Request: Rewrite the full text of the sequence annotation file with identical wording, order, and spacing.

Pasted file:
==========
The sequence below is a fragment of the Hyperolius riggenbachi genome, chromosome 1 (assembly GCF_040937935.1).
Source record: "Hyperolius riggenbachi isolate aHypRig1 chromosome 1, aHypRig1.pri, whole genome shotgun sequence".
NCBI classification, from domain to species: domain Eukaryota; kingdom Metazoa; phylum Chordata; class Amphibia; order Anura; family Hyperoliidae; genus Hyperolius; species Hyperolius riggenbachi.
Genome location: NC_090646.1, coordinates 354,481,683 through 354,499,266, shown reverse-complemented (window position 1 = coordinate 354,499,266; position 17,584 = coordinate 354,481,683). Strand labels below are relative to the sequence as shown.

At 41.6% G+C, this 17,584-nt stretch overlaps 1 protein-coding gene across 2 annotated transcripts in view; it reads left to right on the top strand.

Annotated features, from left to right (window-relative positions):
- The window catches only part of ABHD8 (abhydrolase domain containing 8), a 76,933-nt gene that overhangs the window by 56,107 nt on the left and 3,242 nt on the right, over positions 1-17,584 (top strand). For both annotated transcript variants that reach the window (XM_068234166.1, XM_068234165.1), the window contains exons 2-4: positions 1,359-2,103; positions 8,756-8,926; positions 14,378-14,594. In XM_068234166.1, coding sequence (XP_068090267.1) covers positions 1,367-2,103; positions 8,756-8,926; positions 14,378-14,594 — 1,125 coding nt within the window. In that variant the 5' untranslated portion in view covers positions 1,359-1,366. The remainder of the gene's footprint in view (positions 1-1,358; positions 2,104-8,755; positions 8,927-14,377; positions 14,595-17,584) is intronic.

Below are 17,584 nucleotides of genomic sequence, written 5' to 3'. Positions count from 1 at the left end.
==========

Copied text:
The sequence below is a fragment of the Hyperolius riggenbachi genome, chromosome 1 (assembly GCF_040937935.1).
Source record: "Hyperolius riggenbachi isolate aHypRig1 chromosome 1, aHypRig1.pri, whole genome shotgun sequence".
NCBI classification, from domain to species: domain Eukaryota; kingdom Metazoa; phylum Chordata; class Amphibia; order Anura; family Hyperoliidae; genus Hyperolius; species Hyperolius riggenbachi.
Genome location: NC_090646.1, coordinates 354,481,683 through 354,499,266, shown reverse-complemented (window position 1 = coordinate 354,499,266; position 17,584 = coordinate 354,481,683). Strand labels below are relative to the sequence as shown.

At 41.6% G+C, this 17,584-nt stretch overlaps 1 protein-coding gene across 2 annotated transcripts in view; it reads left to right on the top strand.

Annotated features, from left to right (window-relative positions):
- The window catches only part of ABHD8 (abhydrolase domain containing 8), a 76,933-nt gene that overhangs the window by 56,107 nt on the left and 3,242 nt on the right, over positions 1-17,584 (top strand). For both annotated transcript variants that reach the window (XM_068234166.1, XM_068234165.1), the window contains exons 2-4: positions 1,359-2,103; positions 8,756-8,926; positions 14,378-14,594. In XM_068234166.1, coding sequence (XP_068090267.1) covers positions 1,367-2,103; positions 8,756-8,926; positions 14,378-14,594 — 1,125 coding nt within the window. In that variant the 5' untranslated portion in view covers positions 1,359-1,366. The remainder of the gene's footprint in view (positions 1-1,358; positions 2,104-8,755; positions 8,927-14,377; positions 14,595-17,584) is intronic.

Below are 17,584 nucleotides of genomic sequence, written 5' to 3'. Positions count from 1 at the left end.